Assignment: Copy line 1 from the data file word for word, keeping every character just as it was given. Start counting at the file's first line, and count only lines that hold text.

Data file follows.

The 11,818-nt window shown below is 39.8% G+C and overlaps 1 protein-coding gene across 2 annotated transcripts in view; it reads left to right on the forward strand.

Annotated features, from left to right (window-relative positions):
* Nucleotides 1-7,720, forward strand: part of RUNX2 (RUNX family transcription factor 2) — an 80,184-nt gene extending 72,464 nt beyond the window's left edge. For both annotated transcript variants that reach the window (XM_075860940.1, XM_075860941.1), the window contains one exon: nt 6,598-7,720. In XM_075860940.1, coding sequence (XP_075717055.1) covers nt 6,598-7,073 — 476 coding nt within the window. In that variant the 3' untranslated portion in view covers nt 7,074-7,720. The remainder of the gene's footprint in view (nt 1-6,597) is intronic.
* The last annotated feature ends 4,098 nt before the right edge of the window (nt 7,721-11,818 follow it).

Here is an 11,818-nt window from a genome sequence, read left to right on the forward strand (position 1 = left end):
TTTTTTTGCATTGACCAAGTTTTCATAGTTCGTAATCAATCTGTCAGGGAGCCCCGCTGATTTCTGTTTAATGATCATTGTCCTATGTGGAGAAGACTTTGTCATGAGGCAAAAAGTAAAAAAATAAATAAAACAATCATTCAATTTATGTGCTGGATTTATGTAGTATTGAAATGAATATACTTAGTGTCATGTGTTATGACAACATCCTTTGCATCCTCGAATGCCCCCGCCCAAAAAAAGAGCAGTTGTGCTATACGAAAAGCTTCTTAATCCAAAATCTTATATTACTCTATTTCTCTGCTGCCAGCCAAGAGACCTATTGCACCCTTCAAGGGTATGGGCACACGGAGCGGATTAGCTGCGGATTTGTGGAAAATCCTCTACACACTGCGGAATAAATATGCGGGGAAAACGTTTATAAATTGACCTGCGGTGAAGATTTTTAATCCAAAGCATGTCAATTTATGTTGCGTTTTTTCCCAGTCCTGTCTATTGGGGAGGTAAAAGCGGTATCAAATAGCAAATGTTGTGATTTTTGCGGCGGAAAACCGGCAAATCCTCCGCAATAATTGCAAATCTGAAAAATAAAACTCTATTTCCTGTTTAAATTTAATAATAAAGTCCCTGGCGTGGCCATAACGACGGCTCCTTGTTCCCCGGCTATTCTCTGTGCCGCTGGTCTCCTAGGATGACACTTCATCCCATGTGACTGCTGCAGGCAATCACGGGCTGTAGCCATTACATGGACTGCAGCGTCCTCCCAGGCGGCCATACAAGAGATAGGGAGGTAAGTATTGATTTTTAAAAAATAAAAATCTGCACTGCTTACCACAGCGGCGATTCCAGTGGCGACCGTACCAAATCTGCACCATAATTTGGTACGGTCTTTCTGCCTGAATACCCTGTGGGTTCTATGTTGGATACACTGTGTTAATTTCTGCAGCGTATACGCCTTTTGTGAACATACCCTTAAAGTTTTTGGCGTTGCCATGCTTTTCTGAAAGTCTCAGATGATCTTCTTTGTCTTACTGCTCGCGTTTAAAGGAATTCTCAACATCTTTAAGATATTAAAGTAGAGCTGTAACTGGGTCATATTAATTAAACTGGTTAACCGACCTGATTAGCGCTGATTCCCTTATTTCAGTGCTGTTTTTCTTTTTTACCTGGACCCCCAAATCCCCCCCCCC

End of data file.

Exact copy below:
The 11,818-nt window shown below is 39.8% G+C and overlaps 1 protein-coding gene across 2 annotated transcripts in view; it reads left to right on the forward strand.